Should You Get A Practice Fly Rod?

In this post we will discuss what you need to know on practice rods. Thus answering a frequently asked questions of beginners and pros alike, 'Should you get a practice fly rod?' Read on to know more!
Should You Get A Practice Fly Rod

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Fly fishing, like any sport in life, requires a lot of practice to become good at. There are so many elements to learn from the right rod to use, how to rig up your gear, to reading water, and picking the right fly. A lot of this you have to learn on the water but fly casting, you can practice at home, can’t you?

I don’t know many a yard or garden with 90 feet of space in either direction and the weather doesn’t always play ball either, so it begs the question, should you get a practice rod? I mean, how often do you practice your golf stroke? Maybe casting practise should match.

Quick side note, we recommend the best fly rods here if you’re looking to compare them to your existing rod.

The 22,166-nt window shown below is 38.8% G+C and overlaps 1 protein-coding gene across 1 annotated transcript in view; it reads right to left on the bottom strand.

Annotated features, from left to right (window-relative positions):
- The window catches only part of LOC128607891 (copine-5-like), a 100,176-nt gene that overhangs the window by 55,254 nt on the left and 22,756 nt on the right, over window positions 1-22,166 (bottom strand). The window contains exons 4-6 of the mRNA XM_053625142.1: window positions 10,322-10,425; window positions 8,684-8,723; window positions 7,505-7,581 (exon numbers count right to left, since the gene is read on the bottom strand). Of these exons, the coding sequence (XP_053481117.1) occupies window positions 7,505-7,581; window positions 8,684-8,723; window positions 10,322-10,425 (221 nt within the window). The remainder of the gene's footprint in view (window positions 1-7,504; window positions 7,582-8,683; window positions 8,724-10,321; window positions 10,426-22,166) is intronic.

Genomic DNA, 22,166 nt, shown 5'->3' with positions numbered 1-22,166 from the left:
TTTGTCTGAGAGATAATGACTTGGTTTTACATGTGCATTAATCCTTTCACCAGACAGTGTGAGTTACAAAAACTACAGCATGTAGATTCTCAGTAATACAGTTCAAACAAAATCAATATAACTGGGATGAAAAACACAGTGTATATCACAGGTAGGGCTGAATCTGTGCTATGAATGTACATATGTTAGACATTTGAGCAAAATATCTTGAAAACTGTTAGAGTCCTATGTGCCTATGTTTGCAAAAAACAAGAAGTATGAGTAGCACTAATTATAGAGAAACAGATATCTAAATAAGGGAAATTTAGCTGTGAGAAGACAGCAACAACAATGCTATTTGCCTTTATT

What is a Practice Rod?

Practice rods are pretty much a basic fly rod, just in a smaller light toy form. They are usually around 5ft in length or smaller in the case of a micro practice rod and are designed to make casting practice accessible.

They have a cork handle or foam grip, eyes to the rod tip, and come with a special fly line, rope, or yarn so you and your friends can get to honing your casting technique when you’re off the water.

Is using a practice rod the same as using a fly rod?

Is using a practice rod the same as using a fly rod

Practice rods imitate the mechanics of a fly rod almost exactly, so that time spent using practice rods helps your technique out on the water when you fish with a real fly rod.

They are not anything like a proper fly rod though and are not made for casting a large distance with or catching fish with, so don’t of chasing trout with one. But, they will aid your casting mechanics, accuracy, and add real value to your casting skill.

Where can you use a practice rod?

A practice and a micro practice rod are so small that you can use them indoors, in your backyard, pretty much anywhere.

You could definitely be sitting on your couch in your living room practicing casting with one, honing in your accuracy to hit the TV, or teasing the cat and getting into some trouble with your friends.

I’m sure you’ll agree, that it’s often the weather or lack of space that stops you from practicing casting, and yes, maybe you’ll drive to the park down the road to practice, but how often does that actually happen? I’ve done it like twice in my whole fly casting career of 30 years.